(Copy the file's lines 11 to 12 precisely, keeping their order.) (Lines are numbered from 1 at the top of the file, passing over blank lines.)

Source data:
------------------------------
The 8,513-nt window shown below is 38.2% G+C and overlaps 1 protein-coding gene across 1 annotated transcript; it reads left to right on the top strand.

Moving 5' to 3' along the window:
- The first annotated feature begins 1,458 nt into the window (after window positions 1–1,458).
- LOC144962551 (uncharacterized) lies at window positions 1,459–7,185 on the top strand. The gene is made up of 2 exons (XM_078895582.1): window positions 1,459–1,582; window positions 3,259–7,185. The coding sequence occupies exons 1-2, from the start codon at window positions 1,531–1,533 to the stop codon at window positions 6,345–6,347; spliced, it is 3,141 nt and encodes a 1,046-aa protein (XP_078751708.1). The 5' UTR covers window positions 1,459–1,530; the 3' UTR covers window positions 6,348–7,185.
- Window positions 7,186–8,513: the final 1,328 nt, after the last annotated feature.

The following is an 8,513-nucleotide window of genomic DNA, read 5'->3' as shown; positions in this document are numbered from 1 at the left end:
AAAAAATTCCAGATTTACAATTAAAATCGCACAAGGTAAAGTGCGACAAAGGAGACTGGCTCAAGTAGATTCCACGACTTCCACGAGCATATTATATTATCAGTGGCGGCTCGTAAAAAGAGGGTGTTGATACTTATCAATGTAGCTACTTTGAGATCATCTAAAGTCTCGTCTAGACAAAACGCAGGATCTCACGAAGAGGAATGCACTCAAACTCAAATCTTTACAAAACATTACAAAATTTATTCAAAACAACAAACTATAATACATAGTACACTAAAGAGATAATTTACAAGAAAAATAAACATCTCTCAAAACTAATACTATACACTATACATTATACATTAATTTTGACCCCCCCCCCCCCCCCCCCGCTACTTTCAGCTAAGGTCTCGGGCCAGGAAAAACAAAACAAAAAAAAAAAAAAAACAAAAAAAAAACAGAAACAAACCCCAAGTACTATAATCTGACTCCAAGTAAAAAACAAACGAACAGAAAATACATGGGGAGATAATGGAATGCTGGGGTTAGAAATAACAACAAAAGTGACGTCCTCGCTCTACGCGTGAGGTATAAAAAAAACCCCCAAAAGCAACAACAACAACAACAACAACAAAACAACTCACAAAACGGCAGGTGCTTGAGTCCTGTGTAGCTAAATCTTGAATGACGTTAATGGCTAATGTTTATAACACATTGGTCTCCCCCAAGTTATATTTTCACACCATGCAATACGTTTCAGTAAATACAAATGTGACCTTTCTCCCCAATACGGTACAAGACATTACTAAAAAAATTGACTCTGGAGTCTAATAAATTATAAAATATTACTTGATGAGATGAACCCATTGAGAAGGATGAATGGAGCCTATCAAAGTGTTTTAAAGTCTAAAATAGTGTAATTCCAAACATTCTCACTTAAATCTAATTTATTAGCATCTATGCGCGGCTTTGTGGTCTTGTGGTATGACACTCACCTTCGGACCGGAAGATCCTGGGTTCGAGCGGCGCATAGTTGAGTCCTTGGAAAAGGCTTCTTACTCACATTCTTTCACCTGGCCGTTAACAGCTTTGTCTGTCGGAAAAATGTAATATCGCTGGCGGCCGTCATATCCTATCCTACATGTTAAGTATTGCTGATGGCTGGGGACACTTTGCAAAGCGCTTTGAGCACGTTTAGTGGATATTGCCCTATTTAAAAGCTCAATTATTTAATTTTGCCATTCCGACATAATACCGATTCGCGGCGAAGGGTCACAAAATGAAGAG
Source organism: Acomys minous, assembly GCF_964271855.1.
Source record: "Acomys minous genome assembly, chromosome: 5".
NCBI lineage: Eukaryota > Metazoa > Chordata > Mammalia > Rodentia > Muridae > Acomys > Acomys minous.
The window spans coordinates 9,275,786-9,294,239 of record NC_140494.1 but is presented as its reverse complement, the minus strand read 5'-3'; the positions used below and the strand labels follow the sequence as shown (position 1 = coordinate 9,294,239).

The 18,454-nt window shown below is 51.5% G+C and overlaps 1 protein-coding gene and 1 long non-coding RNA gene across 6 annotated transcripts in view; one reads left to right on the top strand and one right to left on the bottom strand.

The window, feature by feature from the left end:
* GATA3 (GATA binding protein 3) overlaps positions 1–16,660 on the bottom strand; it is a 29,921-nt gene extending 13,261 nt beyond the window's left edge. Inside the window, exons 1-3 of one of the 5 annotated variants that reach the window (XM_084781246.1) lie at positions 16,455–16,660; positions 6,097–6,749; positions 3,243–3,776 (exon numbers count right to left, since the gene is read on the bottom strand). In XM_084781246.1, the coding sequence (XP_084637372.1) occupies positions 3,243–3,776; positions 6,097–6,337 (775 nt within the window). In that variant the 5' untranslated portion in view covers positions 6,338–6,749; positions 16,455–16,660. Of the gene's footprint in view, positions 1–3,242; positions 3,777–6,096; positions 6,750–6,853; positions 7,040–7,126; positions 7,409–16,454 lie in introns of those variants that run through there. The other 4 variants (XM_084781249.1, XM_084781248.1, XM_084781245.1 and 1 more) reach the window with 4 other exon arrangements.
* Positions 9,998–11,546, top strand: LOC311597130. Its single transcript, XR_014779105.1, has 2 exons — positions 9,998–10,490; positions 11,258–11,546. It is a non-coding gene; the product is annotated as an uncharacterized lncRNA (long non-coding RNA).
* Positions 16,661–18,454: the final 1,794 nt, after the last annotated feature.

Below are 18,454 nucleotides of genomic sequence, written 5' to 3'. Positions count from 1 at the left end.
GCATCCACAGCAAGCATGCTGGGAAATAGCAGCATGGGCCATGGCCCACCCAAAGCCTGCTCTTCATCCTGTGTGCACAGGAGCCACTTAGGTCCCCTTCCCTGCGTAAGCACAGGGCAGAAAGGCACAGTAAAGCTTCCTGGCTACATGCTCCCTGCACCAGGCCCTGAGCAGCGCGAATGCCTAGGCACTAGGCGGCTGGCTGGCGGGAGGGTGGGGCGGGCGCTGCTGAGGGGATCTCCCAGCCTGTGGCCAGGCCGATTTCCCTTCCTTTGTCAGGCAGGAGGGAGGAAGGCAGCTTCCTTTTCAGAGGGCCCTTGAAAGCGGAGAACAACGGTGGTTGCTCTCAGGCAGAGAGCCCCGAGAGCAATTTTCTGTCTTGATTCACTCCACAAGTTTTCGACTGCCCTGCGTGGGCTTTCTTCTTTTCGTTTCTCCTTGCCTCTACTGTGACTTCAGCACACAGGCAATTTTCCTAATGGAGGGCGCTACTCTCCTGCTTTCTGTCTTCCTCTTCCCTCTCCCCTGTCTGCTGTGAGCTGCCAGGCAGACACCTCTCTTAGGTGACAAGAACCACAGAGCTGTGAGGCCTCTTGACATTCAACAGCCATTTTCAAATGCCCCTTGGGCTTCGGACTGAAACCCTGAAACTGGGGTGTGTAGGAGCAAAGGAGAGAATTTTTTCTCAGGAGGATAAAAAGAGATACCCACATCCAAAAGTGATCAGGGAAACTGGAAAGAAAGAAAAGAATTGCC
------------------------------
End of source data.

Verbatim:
The window spans coordinates 9,275,786-9,294,239 of record NC_140494.1 but is presented as its reverse complement, the minus strand read 5'-3'; the positions used below and the strand labels follow the sequence as shown (position 1 = coordinate 9,294,239).

The 18,454-nt window shown below is 51.5% G+C and overlaps 1 protein-coding gene and 1 long non-coding RNA gene across 6 annotated transcripts in view; one reads left to right on the top strand and one right to left on the bottom strand.